This is a personal selection of some of the best documentaries I have watched over the years. If you manage to watch any of them I hope you enjoy them as much as I have. If you have any of your own best docs to watch, please add them to comments. I love to watch a documentary!
1. Eyes On The Prize
I first saw this documentary in the late eighties on the BBC. I was mesmerised by it. Probably the definitive account of the Civil Rights Movement in America, it’s in two series. Eyes on the Prize: America’s Civil Rights Years 1954–1965 charts the early years of the movement. Episode one begins with the horrific murder of Emmet Till in1955. A fourteen year old boy, who when visiting the south from Chicago was too friendly with a white woman in a grocery store. For that he was beaten to death. This is a very disturbing story but one that has to be seen, Emmet Till’s murder was the spark that lit the fire of the movement.
Eight more hours were broadcast in 1990 as Eyes on the Prize II: America at the Racial Crossroads 1965–1985. It looks at the disillusionment with peaceful protest and the rise of the Black Panthers.
My personal opinion is that it’s one of the best documentary series ever made. Thats why its number one out of ten great documentary films. It had several different directors, and was produced by Henry Hampton of Blackside Productions.
2. Why We Fight
Eugene Jarecki’s 2005 documentary Why We Fight begins with an excerpt from the final speech of president Dwight D Eisenhower. Given on national TV, he warns the nation of the growing influence and danger of what he termed the Military Industrial Complex. His call to curb the alliance between the military and the defence industry fell on deaf ears and the United States has been involved in the business of war ever since. Why We Fight examines why the American Empire has embarked on a series of wars by interviewing the veterans of the Vietnam and Iraq wars, experts on US foreign and military policy and journalists who have followed the conflicts. There is a very moving scene where a man who lost his son in 911 explains how he believed the rhetoric of the government in the early days of the war and his gradual realisation of the lies he was being told.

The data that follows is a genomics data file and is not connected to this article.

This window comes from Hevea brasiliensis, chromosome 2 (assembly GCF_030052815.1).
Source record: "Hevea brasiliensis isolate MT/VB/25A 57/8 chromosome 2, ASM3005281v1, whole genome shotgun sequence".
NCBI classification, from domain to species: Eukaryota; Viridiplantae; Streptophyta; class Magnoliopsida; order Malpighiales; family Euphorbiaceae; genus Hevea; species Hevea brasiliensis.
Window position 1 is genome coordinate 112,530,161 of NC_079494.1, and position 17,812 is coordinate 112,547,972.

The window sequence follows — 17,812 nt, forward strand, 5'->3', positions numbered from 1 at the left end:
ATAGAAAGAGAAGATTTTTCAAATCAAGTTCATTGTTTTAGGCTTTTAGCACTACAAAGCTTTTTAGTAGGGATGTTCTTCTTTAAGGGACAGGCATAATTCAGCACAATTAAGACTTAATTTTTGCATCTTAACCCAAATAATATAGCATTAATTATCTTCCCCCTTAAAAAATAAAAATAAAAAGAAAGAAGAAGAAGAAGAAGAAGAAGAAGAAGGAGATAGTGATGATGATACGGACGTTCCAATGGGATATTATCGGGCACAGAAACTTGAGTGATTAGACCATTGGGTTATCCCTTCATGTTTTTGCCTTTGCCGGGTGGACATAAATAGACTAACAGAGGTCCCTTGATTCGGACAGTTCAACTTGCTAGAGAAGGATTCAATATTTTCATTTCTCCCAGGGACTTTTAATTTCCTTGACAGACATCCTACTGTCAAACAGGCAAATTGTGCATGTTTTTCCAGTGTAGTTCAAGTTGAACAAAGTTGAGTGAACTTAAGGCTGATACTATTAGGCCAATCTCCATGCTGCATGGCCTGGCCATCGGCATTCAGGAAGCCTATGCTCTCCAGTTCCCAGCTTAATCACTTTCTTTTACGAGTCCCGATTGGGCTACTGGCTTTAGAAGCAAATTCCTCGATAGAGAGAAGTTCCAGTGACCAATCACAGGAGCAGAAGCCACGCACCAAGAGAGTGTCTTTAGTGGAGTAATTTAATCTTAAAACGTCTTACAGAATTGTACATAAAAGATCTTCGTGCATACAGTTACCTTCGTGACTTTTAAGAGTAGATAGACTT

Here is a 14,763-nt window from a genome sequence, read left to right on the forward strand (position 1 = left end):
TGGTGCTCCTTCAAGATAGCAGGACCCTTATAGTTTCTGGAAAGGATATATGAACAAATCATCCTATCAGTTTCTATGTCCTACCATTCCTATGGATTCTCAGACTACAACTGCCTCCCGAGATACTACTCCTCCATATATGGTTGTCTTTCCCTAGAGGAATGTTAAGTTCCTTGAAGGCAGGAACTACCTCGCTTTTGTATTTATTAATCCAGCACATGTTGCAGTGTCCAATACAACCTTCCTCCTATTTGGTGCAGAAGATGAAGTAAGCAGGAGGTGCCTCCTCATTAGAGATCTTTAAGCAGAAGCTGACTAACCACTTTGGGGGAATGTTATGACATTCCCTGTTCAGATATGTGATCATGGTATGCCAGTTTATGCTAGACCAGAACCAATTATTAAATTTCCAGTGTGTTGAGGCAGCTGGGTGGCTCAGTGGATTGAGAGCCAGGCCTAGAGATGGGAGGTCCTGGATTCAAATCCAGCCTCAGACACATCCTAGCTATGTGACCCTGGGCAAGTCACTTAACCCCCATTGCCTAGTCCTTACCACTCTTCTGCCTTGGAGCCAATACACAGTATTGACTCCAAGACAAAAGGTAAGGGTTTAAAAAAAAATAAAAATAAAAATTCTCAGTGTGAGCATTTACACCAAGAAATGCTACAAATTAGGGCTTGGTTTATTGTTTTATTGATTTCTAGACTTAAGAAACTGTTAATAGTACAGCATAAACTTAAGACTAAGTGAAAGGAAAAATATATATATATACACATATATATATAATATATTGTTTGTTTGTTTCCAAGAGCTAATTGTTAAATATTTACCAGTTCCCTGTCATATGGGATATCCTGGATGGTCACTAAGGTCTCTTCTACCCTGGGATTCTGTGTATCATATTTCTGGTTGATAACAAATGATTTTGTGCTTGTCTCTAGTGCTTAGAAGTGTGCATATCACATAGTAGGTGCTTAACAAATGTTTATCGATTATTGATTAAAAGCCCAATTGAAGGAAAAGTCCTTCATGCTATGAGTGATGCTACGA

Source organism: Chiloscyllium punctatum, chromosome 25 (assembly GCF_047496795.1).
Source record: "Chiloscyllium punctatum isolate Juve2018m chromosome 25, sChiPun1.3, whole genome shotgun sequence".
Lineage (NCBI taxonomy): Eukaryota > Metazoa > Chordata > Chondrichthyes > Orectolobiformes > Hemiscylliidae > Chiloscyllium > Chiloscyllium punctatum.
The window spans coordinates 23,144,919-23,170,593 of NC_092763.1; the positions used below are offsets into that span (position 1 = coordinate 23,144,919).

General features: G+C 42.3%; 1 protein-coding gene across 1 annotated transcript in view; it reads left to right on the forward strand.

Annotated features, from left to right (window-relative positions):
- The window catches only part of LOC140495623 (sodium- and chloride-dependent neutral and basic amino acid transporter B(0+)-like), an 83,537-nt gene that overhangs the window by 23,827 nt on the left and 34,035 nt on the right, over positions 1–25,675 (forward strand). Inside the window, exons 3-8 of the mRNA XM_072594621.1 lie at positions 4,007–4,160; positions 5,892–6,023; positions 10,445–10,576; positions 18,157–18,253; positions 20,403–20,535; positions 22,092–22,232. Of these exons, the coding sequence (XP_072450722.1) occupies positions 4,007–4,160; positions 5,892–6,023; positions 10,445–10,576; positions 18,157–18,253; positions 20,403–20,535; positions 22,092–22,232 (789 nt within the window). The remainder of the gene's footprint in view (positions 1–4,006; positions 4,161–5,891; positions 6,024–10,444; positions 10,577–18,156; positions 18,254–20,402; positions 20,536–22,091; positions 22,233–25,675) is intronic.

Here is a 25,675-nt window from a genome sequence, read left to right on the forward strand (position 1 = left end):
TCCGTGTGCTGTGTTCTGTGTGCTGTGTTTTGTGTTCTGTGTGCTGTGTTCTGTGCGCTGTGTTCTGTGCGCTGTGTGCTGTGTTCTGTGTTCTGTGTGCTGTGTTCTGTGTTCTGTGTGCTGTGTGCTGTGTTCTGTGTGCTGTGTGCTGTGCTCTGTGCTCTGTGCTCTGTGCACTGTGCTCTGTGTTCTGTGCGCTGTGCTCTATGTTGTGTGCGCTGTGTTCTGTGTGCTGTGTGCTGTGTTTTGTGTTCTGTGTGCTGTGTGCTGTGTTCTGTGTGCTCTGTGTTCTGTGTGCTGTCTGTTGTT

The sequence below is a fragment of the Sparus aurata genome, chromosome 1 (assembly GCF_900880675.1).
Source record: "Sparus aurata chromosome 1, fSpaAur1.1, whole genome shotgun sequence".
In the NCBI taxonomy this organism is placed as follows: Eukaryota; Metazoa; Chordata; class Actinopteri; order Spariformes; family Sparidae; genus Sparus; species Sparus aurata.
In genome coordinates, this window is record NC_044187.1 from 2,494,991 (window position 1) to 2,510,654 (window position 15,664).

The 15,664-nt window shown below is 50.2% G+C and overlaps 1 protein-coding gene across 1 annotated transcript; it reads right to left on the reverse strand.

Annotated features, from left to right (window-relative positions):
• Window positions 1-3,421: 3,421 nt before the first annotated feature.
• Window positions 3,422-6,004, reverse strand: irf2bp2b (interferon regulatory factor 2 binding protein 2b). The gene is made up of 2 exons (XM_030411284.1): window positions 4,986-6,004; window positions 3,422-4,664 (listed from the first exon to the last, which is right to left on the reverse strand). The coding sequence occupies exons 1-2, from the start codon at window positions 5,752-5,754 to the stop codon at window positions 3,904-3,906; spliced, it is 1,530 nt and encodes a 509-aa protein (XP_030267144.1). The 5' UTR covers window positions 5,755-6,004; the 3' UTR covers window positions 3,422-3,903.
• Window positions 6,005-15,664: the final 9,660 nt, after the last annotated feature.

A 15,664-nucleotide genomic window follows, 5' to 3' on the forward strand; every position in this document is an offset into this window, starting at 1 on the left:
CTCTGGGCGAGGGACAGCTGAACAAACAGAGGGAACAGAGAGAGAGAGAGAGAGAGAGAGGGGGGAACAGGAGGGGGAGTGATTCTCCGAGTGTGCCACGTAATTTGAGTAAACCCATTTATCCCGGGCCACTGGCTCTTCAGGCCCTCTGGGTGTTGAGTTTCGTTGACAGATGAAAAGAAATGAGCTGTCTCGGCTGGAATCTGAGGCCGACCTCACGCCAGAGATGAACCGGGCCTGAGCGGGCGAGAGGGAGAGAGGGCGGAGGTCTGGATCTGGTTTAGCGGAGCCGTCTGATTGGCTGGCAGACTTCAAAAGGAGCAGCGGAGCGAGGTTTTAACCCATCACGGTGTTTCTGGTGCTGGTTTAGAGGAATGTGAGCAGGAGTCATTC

Eugene Jarecki has made some stunning political documentaries, The House I Live In, Reagan and The Trials of Henry Kissinger. His brother Andrew also makes documentary films – of a very different style – Capturing the Friedmans is well worth a view.
3. The Dust Bowl
No list of documentary films would be complete without mentioning Ken Burns. The Dust Bowl is one of my favourites. Made in 2004, it’s four episodes examine the impact of the Dust Bowl on the United States during the Great Depression. It’s a harrowing story. I had no idea of what the dust storms were like – whole days went by in darkness because of the huge clouds of dust in the sky. A man made disaster, it really is a warning from history to treat our earth kindly.
Ken Burns charts American life and history beautifully, from The Central Park Five to a three part series on Prohibition he unearths injustices and gives the viewer an real understanding of historical events.
4. Ingrid Bergman: In Her Own Words – The Life And Work of a Legendary Actress
Ingrid Bergman: In Her Own Words – The Life And Work of a Legendary Actress was made by Stig Björkman this is a very moving and interesting film about the legendary Swedish Hollywood star Ingrid Bergman is a welcome respite. What a life! Three marriages, four children, a career in films that spanned six decades, winner of three Oscars and also a success in theatre and television. Her life story is told by excerpts from her diaries and with clips from her extensive home movies. Her children also talk about her and their lives with her. One thing that really comes across is her modesty and self effacement. She was willing to move on and start a whole new life several times in her life – and performing always came first. A breath of fresh air in these celeb laden days.
5. The Century of The Self